A Grin at the End: Puppygate defeat

January 2011 Posted in Columnists & Opinion

By Carl SampsonCarl Sampson

Unlike my many young friends who believe civilization began with the invention of the Internet — thanks for nothing, Al Gore — I can’t wait for the time when we all get our heads back together and communicate civilly.

I’m so tired of e-mail, Facebook, instant messaging, Googling and that other jazz.

Just leave me be.

I recently had my Blackberry repossessed — it’s a long story — and it was the best thing that ever happened to me.

It was like getting two more hours in each day.

That’s 120 minutes when I no longer sit idly, mouth gaping and drool coming out of it, and pushing buttons to find out stuff that I really don’t care about.

These days I’m still forced to carry a cell phone, but it’s just that — a phone.

With any luck I’ll accidentally drop it into the toilet one day and be truly free.

I have to admit, though there is a good use for Facebook — like fending off conspiracies. I’m not talking about the Who-Shot-Kennedy kind of conspiracy.

I’m talking about those that exist within our family. I’m referring to Puppygate.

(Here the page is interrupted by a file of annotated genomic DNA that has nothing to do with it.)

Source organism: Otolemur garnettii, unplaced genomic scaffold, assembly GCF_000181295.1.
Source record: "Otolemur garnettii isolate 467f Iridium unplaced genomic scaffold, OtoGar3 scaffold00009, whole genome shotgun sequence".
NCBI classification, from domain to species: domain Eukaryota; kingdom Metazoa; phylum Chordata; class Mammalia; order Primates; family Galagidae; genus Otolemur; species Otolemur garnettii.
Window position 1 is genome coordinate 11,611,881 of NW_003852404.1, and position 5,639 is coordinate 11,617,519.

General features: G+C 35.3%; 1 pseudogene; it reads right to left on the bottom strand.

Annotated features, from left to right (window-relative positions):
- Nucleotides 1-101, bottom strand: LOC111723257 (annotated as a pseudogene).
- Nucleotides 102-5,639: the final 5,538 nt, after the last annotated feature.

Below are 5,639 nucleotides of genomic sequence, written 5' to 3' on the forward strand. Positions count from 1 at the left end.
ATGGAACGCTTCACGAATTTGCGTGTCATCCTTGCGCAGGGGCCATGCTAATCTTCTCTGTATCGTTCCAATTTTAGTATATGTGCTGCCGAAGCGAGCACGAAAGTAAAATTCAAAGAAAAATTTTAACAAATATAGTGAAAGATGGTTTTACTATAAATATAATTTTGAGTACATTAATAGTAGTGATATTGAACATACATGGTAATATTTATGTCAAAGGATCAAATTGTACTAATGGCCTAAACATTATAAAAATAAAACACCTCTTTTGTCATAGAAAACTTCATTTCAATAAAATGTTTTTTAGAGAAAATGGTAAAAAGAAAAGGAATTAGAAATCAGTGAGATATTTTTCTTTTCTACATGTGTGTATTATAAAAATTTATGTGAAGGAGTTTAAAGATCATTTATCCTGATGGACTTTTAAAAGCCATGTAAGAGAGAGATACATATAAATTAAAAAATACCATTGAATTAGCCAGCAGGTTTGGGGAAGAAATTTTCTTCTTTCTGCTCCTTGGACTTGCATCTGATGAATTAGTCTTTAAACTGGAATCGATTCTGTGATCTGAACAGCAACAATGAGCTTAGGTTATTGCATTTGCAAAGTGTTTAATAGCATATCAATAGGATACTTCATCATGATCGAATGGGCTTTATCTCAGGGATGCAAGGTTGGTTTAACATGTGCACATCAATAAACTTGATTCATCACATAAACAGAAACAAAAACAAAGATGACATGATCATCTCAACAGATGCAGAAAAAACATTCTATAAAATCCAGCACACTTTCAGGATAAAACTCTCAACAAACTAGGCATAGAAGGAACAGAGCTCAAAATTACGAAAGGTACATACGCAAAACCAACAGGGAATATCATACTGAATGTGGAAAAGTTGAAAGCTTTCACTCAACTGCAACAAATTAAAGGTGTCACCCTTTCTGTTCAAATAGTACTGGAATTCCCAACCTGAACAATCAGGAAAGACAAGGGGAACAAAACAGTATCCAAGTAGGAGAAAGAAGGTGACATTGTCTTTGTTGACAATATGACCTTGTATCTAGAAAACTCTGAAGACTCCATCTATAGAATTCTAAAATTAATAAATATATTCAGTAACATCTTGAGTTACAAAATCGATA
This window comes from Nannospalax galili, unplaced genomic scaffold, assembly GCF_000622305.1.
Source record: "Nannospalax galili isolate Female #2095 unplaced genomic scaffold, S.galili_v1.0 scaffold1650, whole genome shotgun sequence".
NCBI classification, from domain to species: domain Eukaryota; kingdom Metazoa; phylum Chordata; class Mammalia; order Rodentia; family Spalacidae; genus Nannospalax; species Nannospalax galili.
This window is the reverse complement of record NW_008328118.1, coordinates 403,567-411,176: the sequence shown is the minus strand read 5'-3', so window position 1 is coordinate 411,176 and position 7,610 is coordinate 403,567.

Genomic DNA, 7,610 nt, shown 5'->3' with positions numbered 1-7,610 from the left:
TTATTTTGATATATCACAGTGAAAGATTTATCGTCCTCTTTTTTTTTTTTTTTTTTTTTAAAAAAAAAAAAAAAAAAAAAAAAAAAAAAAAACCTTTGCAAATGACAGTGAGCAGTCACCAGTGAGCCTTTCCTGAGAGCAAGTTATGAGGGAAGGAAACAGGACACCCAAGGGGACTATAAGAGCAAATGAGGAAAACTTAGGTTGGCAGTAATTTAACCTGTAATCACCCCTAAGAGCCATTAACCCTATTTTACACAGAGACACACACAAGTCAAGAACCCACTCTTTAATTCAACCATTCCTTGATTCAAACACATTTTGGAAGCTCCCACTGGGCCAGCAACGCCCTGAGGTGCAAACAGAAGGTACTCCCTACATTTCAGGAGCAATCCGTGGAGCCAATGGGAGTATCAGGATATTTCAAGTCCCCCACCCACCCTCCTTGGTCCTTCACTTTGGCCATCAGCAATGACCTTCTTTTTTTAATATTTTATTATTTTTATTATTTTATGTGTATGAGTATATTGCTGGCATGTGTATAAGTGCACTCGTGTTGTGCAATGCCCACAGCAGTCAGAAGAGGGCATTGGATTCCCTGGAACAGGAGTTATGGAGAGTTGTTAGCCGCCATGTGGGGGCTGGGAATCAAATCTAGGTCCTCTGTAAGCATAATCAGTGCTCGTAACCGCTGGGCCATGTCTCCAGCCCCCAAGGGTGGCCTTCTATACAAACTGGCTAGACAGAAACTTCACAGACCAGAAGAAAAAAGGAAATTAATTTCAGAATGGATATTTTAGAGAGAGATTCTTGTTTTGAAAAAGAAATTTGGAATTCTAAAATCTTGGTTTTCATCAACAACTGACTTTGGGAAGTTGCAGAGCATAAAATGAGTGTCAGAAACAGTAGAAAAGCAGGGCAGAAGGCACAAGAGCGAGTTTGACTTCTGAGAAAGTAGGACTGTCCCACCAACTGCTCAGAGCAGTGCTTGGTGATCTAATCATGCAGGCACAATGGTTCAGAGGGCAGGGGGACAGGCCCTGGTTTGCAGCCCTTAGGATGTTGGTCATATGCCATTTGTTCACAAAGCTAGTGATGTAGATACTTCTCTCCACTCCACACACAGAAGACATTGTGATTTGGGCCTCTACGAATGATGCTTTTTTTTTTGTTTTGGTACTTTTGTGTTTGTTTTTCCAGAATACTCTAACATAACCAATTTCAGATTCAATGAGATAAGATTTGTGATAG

The other day I was checking in with our second-oldest son’s Facebook page to see if he had posted any new photos lately. He’s away at college, and I like to see what he and his buddies are up to.

As it turns out, he and his brothers were busily planning the overthrow of a dictatorship — mine.

For years, since our dog died, I had been manning the fortress walls against wave-after-wave of charges by our four boys who want a puppy.

Let me be clear. I like dogs. I always have and always will. But I also understand dogs are a lot of work. And I also know that, despite what they promise, my kids do not take care of dogs. My wife or I do.

I also know in a few years, even if heck does freeze over and they do take care of the dog, they will be off to college, jail or somewhere else. And Patti and I will be stuck taking care of a dog.

That’s why I’ve been on red alert about any push to get a puppy.

“Puppygate is go,” read the not-so-cryptic note on my son’s Facebook.

Puppygate? I asked myself as I scanned other messages.

“Yes, we’re ready for liftoff,” another message appeared in response to the Puppygate command.

This was a serious threat. My puppy alert shifted from yellow to red. I had to act.

“What’s all this about Puppygate?” I posted on the Facebook page.

“ABORT. I repeat. ABORT Puppygate,” a new message appeared on the page.

From that day on, I haven’t heard a thing about puppies, dogs or anything else with four legs and a tail.

I remain alert, though, ever vigilant against the enemies of peace who would inflict a dog on me and change forever my way of life. This was my finest hour.

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